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Social Studies of Science
than cognitive abilities would be affected . .. and that doesn't seem to
be the case. . . I don't see why cognitive abilities [such as
would be
so drastically affected whereas other demanding tasks like memory
tests are not affected.[Interview, 23 8.741
The words I have italicized also serve to emphasize that scientists' judgement on
this particular likelihood is not governed by strictly technical
consequently one cannot understand a scientist's assessment
of such a likelihood
without considering his individual personality and/or his social situation and its
associated complex of ideas about race discrimination. The problem is to under-
stand why hereditarians and environmentalists differ over their assessment of this
41. For example, Eysenck, op. cit. note 38, 119 and 107-Q3g.
42. See, for example, T. Gregg and P. Sanday, 'Genetic and Environmental
Components of Differential Intelligence', in C.L. Brace, G.R. Gamble and J.T.
Bond (eds), Race and Intelligence, Anthropological Studies No. 8 (Washington,
D.C.: American Anthropological Association, 1971).
In addition:
What is implied [by the hereditarian position] is that all disadvantage
is essentially the same and exists only in differing quantities. Actually, of
course, it is impossible to avoid recognizing that there are qualitative
differences between environments and that these are probably bighly
relevant to any discussion of envirownent-behaviour relationships.
example, in superficially comparing Indians and Negroes, Jensen
completely ignores the special conditions of American Indians: their
history, their current social organization, and their schooling. [Emphasis
added; M. Deutsch, 'Happenings on the Way Back From The Forum',
Science, Heritability andlQ, Harvard Educational Review Reprint Series,
No. 4 (1969), 76-77.1
43. A general distaste for the idea of qualitative differences in mental
characteristics between groups of people also finds expression in Eysenck's
writing, for example, op. cit. note 38, 79:
We must conclude that just as there is not one physics for Aryans, and
another for Jews, so there is not one intelligence for whites,
quite different type for blacks.
See also ibid, 75. The fact that Eysenck here chooses an analogy from
Germany of the 1930s, plus his expressed antipathy for the 'group-mind' concept
(Encounter [December 19721, 79), may not be mere coincidence and is discussed
in the companion paper.
44. See J. McV. Hunt, 'Has Compensatory Education Failed? Has it been
Attempted?', in Environment, Heredity and Intelligence, Harvard
Review Reprint Series, No. 2 ( 1969), 134; Brian Simon, Intelligence, Psychology
and Education (London:
Lawrence and Wishart, 1971), 23 and 244; Eysenck,
Times Educ. S
pe p
ent (12
December 1969); Cattell, Abilities: Their Structure,
Growth and Action (Boston: Houghton-Mifflin, 1971), especially 280-87;
Cattell, article in Cancro (ed.), op. cit. note 37, 6 and 7. See also Eysenck,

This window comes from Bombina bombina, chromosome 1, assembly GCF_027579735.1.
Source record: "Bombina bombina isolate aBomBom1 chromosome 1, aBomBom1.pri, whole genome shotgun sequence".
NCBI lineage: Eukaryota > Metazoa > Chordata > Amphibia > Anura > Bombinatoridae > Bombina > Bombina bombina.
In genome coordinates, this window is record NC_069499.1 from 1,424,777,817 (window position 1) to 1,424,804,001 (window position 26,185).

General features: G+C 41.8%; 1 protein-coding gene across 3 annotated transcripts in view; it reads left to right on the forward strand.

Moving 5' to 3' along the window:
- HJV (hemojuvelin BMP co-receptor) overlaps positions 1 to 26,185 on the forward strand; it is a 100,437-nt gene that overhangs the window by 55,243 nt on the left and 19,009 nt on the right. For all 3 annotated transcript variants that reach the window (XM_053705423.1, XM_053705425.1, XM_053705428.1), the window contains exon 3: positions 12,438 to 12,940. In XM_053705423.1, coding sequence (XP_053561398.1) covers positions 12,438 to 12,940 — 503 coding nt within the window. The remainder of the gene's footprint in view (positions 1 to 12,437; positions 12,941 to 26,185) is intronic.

Inequality of Man (London: Temple Smith, 1973), 82 and 83. Cf. note 49.
45. For example Eysenck, op. cit. note 38, 118, and The Inequality of Man,
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Harwood: The Race-Intelligence Controversy 391
46. Notably T. Dobzhansky, in Glass (ed.), Genetics, op. cit. note 15, as well
as in Dobzhansky's Genetic Diversity and Human Equality (New York: Basic
Books, 1973); also R.C. Lewontin, 'Further Remarks on Race and the Genetics of
Intelligence', Bulletin of Atomic Scientists, Vol. 26, No. 5 (1970), 25.
47. In Cancro (ed.), op. cit. note 37, 24.
48. A similar point has been made by Hunt in Intelligence and Experience
(New York: Ronald Press, 1961), Chapter 8.
49. Hirsch article, in Cancro (ed.), op. cit. note 37, 102, emphasis added.
Steven Rose has made a rather similar remark: 'They go on playing with their
figures and equations to give an aura of science, even though the basic data is
garbage . . . Do not confuse a statistical phenomenon with a biological reality'
(cited in 'The Times Diary', The Times, 19 September 1974).
50. One of the clearer expressions of this holistic stress in environmentalist
writing is to be found in Ashley Montagu's Statement on Race (New York:
UNESCO, 1972); for example (p. 134):
What men want is to feel related to
. . Man does not want
independence in the sense of functioning separately from the interests of
his fellows. That kind of independence leads to lonesomeness and fear.
What man wants is . . . the feeling that he is a part of a group. It is a
common observation that the happiest persons are those who most
strongly feel a sense of connection with the whole community.
51. For example M. Deutsch and C. Deutsch, New York University
Education Quarterly (Winter 1974) refer to the '. . . inherent human tragedy in
hereditarians making biologically deterministic and mechanistic assumptions
regarding individual potential. ..' (p.7) They declare their opposition to this
approach, saying
values ... are quite divergent from those in the
psychological community who . . . establish in the area of heredity and